March 2024

The rising cost of living, increased interest rates and a recession paint a gloomy picture for Kiwi households. But as with any downturn, upturns do follow. Our Chief Economist Jarrod Kerr and Senior Product Manager in Home Lending Richie McLay share tips on how to get through tough times.

Family on laptop

Spreading risk

Despite current interest rates being a shock to those homeowners rolling off the record lows of 2020, Kiwibank Chief Economist Jarrod Kerr forecasts that interest rates have peaked. “Rates are likely to decline in 2024, which is a silver lining for those with home loans. Hang in there, because based on a view that the Reserve Bank will cut the cash rate later this year, mortgage rates could be a full percentage point lower by the end of the year,” he said.

Kerr says many people don’t know they can split their home loan into portions to spread the risk of an entire home loan rolling over at once. Splitting a home loan into two or more portions divides the total amount you’re borrowing into smaller parts, often on different terms and interest rates.

I would advise anyone to speak to their mortgage manager and look at the option of splitting the home loan into portions on different terms. For example, part of the home loan could roll over in one year, another part in two years or four years and so on.
Jarrod Kerr, Kiwibank Chief Economist

He also recommends paying off more of the home loan when interest rates are low, to allow a buffer when rates increase. “Paying off principal harder, faster, when rates are low, helps during times of fluctuation,” Kerr said.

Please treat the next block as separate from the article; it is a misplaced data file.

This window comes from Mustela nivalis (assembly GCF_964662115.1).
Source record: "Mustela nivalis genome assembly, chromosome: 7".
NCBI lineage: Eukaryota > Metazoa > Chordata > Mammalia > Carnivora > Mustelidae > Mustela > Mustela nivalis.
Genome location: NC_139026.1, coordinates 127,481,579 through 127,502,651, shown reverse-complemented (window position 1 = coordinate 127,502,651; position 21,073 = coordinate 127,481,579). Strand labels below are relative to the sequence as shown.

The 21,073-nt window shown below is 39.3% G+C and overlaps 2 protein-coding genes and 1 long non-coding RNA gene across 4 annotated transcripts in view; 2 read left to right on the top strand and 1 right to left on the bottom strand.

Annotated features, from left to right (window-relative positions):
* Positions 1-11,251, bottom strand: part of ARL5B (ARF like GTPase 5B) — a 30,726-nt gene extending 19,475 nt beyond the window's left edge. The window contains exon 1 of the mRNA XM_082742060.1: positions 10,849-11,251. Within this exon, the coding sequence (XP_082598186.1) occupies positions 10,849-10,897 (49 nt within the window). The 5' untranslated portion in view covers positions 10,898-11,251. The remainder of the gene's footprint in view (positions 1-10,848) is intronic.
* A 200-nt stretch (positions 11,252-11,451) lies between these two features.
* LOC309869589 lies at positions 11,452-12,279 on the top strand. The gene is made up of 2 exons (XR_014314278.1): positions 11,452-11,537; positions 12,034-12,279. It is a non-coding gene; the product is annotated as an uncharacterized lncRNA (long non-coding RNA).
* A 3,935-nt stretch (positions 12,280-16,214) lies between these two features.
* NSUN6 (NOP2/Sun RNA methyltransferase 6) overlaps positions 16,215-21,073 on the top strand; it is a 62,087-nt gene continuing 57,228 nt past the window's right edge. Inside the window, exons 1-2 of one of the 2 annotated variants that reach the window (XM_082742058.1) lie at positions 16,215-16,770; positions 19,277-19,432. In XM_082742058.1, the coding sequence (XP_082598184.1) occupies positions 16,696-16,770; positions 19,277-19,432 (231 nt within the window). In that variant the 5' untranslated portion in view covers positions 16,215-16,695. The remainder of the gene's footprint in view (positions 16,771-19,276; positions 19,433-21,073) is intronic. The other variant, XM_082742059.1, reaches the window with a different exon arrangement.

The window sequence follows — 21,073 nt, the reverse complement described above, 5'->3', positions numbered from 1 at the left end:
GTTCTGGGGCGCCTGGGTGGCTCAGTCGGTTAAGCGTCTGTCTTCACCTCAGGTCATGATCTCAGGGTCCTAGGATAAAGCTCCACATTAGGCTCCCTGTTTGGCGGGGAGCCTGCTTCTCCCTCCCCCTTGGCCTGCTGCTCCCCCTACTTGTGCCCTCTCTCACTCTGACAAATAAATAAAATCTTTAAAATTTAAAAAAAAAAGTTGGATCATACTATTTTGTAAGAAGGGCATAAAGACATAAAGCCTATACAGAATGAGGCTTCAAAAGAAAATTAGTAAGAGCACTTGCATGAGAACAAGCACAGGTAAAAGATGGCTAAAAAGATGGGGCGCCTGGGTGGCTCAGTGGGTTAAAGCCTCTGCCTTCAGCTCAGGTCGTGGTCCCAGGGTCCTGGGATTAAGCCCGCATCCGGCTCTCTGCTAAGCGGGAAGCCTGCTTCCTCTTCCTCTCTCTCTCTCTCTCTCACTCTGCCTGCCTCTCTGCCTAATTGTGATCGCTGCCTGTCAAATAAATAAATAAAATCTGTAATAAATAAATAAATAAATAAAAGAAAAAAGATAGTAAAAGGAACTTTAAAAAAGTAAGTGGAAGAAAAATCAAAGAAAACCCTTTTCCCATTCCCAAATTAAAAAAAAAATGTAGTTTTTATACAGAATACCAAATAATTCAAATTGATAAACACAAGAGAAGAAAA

The second silver lining is that incomes may continue to rise, Kerr says. “The cost of living crisis may improve this year. We are seeing some signs of softer price pressures and incomes may run above inflation, so that would be a much better situation for households in 2024,” Kerr said.

The majority of our home loan customers have been resilient during mortgage rate rises so far, Kiwibank’s Senior Product Manager in Home Lending Richie McLay says.

Practical tips for managing your money

Even if you’re able to save $5 per week, you’ll be surprised how quickly your savings will grow. Saving $5 per week means you save $260 per year, plus interest in an interest-bearing account.
Helen Rietveld, Kiwibank Financial Wellbeing Coach

Maximise interest on savings

Whether you've set aside funds for an emergency, or are working towards a savings goal there are ways to maximise the interest you earn. Choosing to keep available funds in a higher interest-bearing account vs having it sit in a transactional account that doesn’t earn any interest can make a significant difference over time. Across New Zealand, Kiwi had a combined $39 billion in transactional accounts that were not earning any interest for them as of January 2024.

Which savings account is right for you?

  • Our Online Call lets you earn returns while having immediate access to your money. That means any amount of money sitting in the Online Call account can be earning interest, while still being accessed at any time
  • A Notice Saver is another great option with a higher rate of return than Online Call, but to access your funds you need to give 32 or 90 days' notice
  • Use our tool to compare rates and fees for different investment types and discover how hard your savings can work for you
  • Keen to open a new savings or investment account? Apply online today.

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